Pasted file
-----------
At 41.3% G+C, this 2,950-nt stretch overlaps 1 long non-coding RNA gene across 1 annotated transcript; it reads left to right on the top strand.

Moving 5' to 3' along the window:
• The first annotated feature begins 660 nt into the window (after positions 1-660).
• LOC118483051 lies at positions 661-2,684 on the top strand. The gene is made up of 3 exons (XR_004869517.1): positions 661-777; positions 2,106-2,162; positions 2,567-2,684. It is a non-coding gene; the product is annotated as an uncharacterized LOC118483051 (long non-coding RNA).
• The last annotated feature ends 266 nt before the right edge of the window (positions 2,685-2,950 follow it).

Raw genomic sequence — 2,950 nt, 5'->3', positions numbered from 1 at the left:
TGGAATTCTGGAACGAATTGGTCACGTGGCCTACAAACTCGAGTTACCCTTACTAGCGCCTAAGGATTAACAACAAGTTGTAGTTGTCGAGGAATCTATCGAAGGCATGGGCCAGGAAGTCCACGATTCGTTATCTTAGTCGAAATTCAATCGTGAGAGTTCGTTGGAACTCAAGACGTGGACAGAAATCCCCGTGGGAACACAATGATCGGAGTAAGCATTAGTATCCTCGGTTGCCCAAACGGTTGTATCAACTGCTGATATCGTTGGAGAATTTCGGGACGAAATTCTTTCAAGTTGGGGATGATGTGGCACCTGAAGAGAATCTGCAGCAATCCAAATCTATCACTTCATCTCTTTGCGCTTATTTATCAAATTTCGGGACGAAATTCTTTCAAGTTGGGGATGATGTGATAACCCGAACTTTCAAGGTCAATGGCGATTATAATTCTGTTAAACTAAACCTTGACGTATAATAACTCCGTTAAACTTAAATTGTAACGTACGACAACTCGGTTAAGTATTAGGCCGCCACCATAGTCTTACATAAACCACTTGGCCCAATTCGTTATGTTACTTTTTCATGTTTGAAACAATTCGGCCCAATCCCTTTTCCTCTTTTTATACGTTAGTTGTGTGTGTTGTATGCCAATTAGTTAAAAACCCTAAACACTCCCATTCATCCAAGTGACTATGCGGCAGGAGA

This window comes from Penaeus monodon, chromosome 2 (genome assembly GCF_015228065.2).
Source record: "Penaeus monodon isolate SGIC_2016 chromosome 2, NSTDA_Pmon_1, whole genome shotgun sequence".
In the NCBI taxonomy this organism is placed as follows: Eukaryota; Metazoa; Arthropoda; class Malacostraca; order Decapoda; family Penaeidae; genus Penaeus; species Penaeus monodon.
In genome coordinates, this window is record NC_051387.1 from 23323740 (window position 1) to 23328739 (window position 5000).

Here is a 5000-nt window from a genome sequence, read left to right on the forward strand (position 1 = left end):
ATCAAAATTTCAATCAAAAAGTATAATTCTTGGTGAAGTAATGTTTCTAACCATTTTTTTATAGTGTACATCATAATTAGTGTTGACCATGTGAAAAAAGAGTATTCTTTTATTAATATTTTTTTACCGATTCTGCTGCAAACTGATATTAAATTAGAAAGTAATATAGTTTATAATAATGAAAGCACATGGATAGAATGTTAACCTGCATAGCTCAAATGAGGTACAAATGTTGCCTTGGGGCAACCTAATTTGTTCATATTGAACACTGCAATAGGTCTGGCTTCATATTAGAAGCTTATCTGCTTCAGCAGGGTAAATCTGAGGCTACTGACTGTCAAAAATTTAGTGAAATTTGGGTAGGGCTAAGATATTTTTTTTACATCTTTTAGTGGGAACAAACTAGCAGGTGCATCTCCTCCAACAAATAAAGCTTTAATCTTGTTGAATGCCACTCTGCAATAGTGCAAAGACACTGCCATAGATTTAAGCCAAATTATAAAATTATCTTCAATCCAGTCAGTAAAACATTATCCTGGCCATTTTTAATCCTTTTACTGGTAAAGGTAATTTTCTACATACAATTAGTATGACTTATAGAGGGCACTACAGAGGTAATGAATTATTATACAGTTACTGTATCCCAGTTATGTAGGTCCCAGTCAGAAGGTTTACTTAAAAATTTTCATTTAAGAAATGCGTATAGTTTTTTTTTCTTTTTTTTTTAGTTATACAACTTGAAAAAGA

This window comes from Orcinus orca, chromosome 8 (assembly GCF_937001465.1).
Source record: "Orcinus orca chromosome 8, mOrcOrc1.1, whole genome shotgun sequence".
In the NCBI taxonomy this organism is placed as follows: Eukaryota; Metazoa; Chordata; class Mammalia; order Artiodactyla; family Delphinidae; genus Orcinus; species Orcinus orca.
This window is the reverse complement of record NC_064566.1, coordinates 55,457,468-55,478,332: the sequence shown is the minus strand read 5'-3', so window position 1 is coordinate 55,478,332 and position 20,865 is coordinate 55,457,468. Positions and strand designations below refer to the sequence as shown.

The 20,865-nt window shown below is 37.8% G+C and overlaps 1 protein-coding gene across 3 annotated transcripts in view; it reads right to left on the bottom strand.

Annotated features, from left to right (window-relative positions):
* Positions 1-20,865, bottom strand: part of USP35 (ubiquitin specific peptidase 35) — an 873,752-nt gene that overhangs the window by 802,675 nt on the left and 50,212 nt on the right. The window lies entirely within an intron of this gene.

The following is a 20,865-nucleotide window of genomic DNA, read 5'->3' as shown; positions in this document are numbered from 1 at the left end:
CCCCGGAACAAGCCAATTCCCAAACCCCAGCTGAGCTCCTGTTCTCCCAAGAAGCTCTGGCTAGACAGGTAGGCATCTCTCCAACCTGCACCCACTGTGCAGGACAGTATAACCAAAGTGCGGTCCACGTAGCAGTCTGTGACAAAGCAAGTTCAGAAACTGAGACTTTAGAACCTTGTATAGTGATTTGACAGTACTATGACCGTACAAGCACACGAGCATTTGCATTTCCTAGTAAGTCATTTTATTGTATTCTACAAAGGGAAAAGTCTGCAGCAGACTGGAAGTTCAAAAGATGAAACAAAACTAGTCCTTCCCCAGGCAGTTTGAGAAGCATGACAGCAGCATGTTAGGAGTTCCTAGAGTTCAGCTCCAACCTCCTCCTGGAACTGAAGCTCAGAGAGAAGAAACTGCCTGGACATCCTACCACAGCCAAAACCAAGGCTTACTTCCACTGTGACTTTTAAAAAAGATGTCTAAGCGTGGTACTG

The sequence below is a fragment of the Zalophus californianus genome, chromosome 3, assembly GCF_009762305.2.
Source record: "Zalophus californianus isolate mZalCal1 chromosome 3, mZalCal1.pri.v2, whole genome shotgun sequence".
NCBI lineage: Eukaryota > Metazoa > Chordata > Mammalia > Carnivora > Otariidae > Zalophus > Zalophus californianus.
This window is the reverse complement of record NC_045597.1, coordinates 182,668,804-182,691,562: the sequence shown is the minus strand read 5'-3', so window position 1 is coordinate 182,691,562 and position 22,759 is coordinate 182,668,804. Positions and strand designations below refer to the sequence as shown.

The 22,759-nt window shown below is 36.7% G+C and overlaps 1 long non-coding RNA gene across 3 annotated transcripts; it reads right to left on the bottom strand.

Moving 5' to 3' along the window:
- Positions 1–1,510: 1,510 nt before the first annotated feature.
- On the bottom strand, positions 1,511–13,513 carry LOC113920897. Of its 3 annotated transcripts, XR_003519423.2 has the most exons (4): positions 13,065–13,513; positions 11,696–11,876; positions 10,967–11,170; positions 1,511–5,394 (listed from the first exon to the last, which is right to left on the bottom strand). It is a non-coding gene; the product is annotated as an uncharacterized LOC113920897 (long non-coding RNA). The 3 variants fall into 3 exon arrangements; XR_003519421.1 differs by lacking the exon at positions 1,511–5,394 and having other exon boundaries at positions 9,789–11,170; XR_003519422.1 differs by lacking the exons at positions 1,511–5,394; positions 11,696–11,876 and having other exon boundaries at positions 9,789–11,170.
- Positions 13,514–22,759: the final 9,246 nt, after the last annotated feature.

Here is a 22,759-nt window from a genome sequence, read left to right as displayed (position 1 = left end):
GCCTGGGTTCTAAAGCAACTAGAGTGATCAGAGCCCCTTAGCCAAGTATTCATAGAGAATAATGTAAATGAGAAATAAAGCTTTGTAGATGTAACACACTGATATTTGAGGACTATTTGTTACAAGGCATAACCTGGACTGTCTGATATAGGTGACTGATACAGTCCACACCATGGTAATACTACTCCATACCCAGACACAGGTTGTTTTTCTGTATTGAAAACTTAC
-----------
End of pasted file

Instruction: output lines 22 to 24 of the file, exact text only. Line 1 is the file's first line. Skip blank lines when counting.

CCCCGGAACAAGCCAATTCCCAAACCCCAGCTGAGCTCCTGTTCTCCCAAGAAGCTCTGGCTAGACAGGTAGGCATCTCTCCAACCTGCACCCACTGTGCAGGACAGTATAACCAAAGTGCGGTCCACGTAGCAGTCTGTGACAAAGCAAGTTCAGAAACTGAGACTTTAGAACCTTGTATAGTGATTTGACAGTACTATGACCGTACAAGCACACGAGCATTTGCATTTCCTAGTAAGTCATTTTATTGTATTCTACAAAGGGAAAAGTCTGCAGCAGACTGGAAGTTCAAAAGATGAAACAAAACTAGTCCTTCCCCAGGCAGTTTGAGAAGCATGACAGCAGCATGTTAGGAGTTCCTAGAGTTCAGCTCCAACCTCCTCCTGGAACTGAAGCTCAGAGAGAAGAAACTGCCTGGACATCCTACCACAGCCAAAACCAAGGCTTACTTCCACTGTGACTTTTAAAAAAGATGTCTAAGCGTGGTACTG

The sequence below is a fragment of the Zalophus californianus genome, chromosome 3, assembly GCF_009762305.2.
Source record: "Zalophus californianus isolate mZalCal1 chromosome 3, mZalCal1.pri.v2, whole genome shotgun sequence".